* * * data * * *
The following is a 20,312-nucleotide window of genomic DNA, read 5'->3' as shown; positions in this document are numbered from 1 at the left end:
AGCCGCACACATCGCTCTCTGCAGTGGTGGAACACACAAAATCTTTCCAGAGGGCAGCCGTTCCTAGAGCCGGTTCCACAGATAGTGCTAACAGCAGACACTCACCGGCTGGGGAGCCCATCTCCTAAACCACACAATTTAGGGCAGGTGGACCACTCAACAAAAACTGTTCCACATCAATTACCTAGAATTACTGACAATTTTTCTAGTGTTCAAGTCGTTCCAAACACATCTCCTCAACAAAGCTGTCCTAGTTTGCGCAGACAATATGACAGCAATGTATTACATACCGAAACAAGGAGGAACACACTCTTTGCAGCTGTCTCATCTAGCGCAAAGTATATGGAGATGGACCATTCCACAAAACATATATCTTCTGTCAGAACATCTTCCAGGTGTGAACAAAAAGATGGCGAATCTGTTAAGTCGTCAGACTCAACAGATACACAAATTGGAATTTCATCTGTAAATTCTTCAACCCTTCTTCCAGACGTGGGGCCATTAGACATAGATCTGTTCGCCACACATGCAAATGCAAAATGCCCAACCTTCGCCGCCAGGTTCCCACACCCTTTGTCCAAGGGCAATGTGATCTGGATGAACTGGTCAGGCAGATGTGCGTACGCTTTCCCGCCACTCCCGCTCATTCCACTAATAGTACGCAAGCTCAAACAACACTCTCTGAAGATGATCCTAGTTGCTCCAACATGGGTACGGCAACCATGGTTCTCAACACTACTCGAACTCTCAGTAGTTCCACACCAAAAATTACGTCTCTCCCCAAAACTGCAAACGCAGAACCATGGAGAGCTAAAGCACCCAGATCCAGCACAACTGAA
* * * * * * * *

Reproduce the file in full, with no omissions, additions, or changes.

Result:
The following is a 20,312-nucleotide window of genomic DNA, read 5'->3' as shown; positions in this document are numbered from 1 at the left end:
AGCCGCACACATCGCTCTCTGCAGTGGTGGAACACACAAAATCTTTCCAGAGGGCAGCCGTTCCTAGAGCCGGTTCCACAGATAGTGCTAACAGCAGACACTCACCGGCTGGGGAGCCCATCTCCTAAACCACACAATTTAGGGCAGGTGGACCACTCAACAAAAACTGTTCCACATCAATTACCTAGAATTACTGACAATTTTTCTAGTGTTCAAGTCGTTCCAAACACATCTCCTCAACAAAGCTGTCCTAGTTTGCGCAGACAATATGACAGCAATGTATTACATACCGAAACAAGGAGGAACACACTCTTTGCAGCTGTCTCATCTAGCGCAAAGTATATGGAGATGGACCATTCCACAAAACATATATCTTCTGTCAGAACATCTTCCAGGTGTGAACAAAAAGATGGCGAATCTGTTAAGTCGTCAGACTCAACAGATACACAAATTGGAATTTCATCTGTAAATTCTTCAACCCTTCTTCCAGACGTGGGGCCATTAGACATAGATCTGTTCGCCACACATGCAAATGCAAAATGCCCAACCTTCGCCGCCAGGTTCCCACACCCTTTGTCCAAGGGCAATGTGATCTGGATGAACTGGTCAGGCAGATGTGCGTACGCTTTCCCGCCACTCCCGCTCATTCCACTAATAGTACGCAAGCTCAAACAACACTCTCTGAAGATGATCCTAGTTGCTCCAACATGGGTACGGCAACCATGGTTCTCAACACTACTCGAACTCTCAGTAGTTCCACACCAAAAATTACGTCTCTCCCCAAAACTGCAAACGCAGAACCATGGAGAGCTAAAGCACCCAGATCCAGCACAACTGAA